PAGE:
Mr. Murphy came to visit, this week. You know Murphy?  As in Murphy’s Law?

It started with Tropical Storm Sally, which the weatherguessers said would go to Louisiana.  Poor Louisiana, they don’t need any more of this stuff.  Upon update, it had shifted a bit east toward the Louisiana/Mississippi border and would be a Category One storm.  They would get the wind damage and we would get much of the rain in Florida.  I didn’t want rain.  I have been waiting for the river to get low enough for an archaeology project and it was almost “there.”  Then the storm was going to Mississippi as a Cat 2.  I started to get a little concerned.  I have a lot of construction projects going on around the farm and a proper prep would be impossible.  I put some plywood and straps on piles of solar panels and picked up the loosest stuff, just in case the winds picked up.

Then they said it would shift to Alabama.  To make a long story short, it made landfall on the Alabama/Florida border and headed straight to my house.  This was a water storm.  30-36″ of rain, they say.  I don’t know that anybody knows for sure, but if you had parked your car in downtown Pensacola, you got water in the glove box.  Right on the coast you had the worst winds.  A highrise apartment building had a wall ripped off.  Barges got loose and busted a brand new bridge.  Trees fell on houses and cars.  In a nutshell, it sucked to be us.  I’ve seen worse, though.

I thought it might be valuable to take a look at the aftermath to see how inverters, batteries, generators and solar panels in various emergency power configurations helped or held up.  We’ll start with my brother, who lives in Pensacola.  In a rare concession to weather, he drove his truck to work that night, instead of his motorcycle.  With the flooding, getting from the hospital back home was iffy in the tallish Z71.  The house is on a hillside, near the bay bluffs, so there was no flooding there, but water had made its way through the roof, somehow, coming out the a/c vents of his upstairs man cave.  Oaks were on most of his neighbors’ cars, as well as one of his.  Mr. Survival got into gear with his rechargeable electric chainsaw and freed up the neighborhood.  He always does that, but this is the first time with the electric saw.  Then he connected an inverter to the truck and ran a cord into the house to give lights, run the small appliances and keep the fridge cool.  Previously he had maintained a tub of batteries on the balcony for backup power, but abandoned that idea.  If you have a long stretch between storms, then the batteries may die before you need them.  The batteries in the pickup are used frequently, so they are maintained.  A separate battery and inverter ran his CPAP machine and a lamp upstairs.  No solar, here.  We’ve been talking about a solar awning for the kitchen window and I think that would be just dandy.  The problem, here, is that it was a gonna-do project and not done.

His freezer has an alarm on it. He would run the truck until the freezer hit 0 degrees and shut down until the temperature rose to 22F. The truck would get a break of around 5 hours. He also made an interesting observation that you may keep in mind. The chest freezer releases heat through its outer skin. He put a small table fan to work, blowing on the freezer and it cut cool-down time dramatically, reducing the truck’s run time even more!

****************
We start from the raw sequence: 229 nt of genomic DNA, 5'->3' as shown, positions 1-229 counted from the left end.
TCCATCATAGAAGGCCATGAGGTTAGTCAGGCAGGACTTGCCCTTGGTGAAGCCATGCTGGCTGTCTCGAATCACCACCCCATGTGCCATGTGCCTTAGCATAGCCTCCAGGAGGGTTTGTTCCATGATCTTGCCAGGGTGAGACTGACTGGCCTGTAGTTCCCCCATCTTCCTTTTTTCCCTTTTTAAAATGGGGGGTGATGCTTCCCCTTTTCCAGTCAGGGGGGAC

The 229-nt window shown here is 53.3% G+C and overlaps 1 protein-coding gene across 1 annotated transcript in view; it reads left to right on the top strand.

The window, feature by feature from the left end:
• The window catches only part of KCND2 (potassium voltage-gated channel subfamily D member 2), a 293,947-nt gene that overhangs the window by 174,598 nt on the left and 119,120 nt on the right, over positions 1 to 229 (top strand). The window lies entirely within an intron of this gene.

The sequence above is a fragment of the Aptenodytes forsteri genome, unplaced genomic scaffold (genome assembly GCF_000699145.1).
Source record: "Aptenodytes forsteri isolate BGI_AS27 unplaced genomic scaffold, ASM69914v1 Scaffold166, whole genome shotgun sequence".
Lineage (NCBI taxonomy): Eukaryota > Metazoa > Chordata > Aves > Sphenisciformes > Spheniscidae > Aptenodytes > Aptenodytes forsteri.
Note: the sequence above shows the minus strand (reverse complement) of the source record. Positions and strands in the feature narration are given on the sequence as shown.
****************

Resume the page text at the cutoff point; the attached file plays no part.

Jane is on the same power co-op as I am, which lost 96% of their connections.  At Jane’s house, her 10kw solar power system had been disconnected and disabled.  She’s selling the house and the solar system was not approved.  The panel array is hinged and had two sets of rear struts for seasonal changes.  When I shut down the system, I put in the summer struts, which laid the panels nearly flat.  The anchors are steel pipe in concrete.  That may have saved them from being blown away.  The generator circuit was left in place. 

The structures and most of the trees were good.  The house lost some flashing and the pecan and corn crops were wiped out.  Naturally, the power was out, but it went out later than anyone would have guessed.  Neighbor Mark arrived and proceeded to try to restore power.  By the time I arrived, he had the Winco pto generator attached to a New Holland Boomer tractor.   A 250 gallon diesel tank was parked next to it.  The Boomer really uses a lot of fuel.  The wiring at the barn routed the generator through one of the inverters.  It should have transferred through to the house, but we’ll never know.  Mark decided to rewire things to a state he could understand, which was making the wire go directly from Point A to Point B.  It wasn’t pretty, but it was there and understandable.  Up at the house, he was scratching his head for an hour as to why the transfer switch was not providing power to the house.  He had a power indicator probe that showed things to be hot, but the lights didn’t come on.  My analysis determined that the light switch was not turned on.  The lights in the kitchen were on, but not in the garage where the panel is.  Where Mark was.